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Saint Mark’s: South Florida K-8 School Disrupting STEM Education with SeaLab Launch

Exposing students to STEM education can set them on a path of educational and professional success. But piquing the interest of young minds and keeping them engaged can often be a struggle. One K-8 school based in South Florida is looking to make a splash when it comes to STEM education. Saint Mark’s Episcopal School announced the launch of their SeaLab, a 20-by-20-foot tidal pool that floods daily with the rising of tides and allows students to identify, test, and discover real-world solutions to waterway and marine life issues.

Aiming to disrupt the traditional educational experience, SeaLab is a first-of-its-kind in STEM experiential learning that allows these young scientists, some as young as five, to explore sea level rise, water quality, marine habitats, hydroelectricity, microplastics, forever chemicals (PFAS) and more. “SeaLab was designed to make students solution makers rather than just observers. They will work side-by-side with our university partners from Nova Southeastern University Halmos College of Arts and Sciences and Guy Harvey Oceanographic Research Center, as well as faculty from the University of Miami Rosenstiel School of Marine and Atmospheric Science to engage in learning modules and STEM experiments,” shared Dr. Spencer Taintor, Head of School at Saint Mark’s. “Students too often lack experiences in the classroom that demonstrate how their ideas and solutions can make an impact in their community. This can make them begin to feel problems are too big for them to address. But if we can break issues down into smaller, more digestible issues to tackle, we reframe their young minds to be action takers.”

South Florida is a recreation hub for water-related activities, making it important that students learn how to preserve and enjoy the natural resources of their home. The school is located on the Middle River waterway, a key habitat for marine growth, manatees, young fish stock, and was once a thriving oyster bed. The area has seen a decrease in water quality due to runoff, plastics, and general pollution. SeaLab aims to take students out of the classroom and onto the water to expose them to these problems facing their community. The young scientist will be given not just the knowledge around the issue, but also the tools to help solve them.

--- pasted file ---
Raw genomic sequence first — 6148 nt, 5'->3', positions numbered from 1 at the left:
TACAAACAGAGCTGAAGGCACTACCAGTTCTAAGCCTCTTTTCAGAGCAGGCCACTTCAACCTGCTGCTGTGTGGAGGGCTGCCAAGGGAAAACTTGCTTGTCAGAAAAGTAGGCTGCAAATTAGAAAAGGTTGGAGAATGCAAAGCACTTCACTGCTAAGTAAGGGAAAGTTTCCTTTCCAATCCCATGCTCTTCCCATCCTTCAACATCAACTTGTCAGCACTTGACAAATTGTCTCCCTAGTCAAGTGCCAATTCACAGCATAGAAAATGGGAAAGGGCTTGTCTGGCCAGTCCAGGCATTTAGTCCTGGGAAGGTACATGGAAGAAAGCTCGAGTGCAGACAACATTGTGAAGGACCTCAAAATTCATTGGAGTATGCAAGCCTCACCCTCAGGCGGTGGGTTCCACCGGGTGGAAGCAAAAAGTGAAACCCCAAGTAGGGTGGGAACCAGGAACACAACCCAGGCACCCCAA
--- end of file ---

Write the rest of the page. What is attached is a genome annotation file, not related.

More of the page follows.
Created and designed with the help of Brizaga, a multi-disciplinary civil and coastal engineering firm, SeaLab was brought to life through the spirit of collaboration. Dr. Taintor and the Brizaga team envisioned creating a space in which students could build and test their own seawalls. What transpired was an immersive educational experience that would inspire the next generation of sustainability leaders.

Learning to solve problems plays a huge role in shaping students to become future innovators and the school hopes its new curriculum will do just that. Dr. Taintor shared, “Students will get first-hand experiences in dealing with real-world problems that impact their local community. They will be taught at the SeaLab, but also encouraged to reach out beyond the school to local companies and government agencies to explore, research, and gain difference perspectives. Our goal is to find solutions for waterway issues, but more importantly teach students to be action takers and problem solvers.”

SeaLab is only the beginning of a journey to disrupt STEM education. Inspired by the NSU Guy Harvey Oceanographic Research Center, Saint Mark’s is currently designing and engineering wet labs to support the SeaLab. Dr. Taintor shared, “What we have learned from our partnerships is that our students will need additional tools to help them in their pursuits. The wet labs will do that while allowing our partners, industry professionals, graduate and undergraduate students, and other local schools to participate in the SeaLab experience.”

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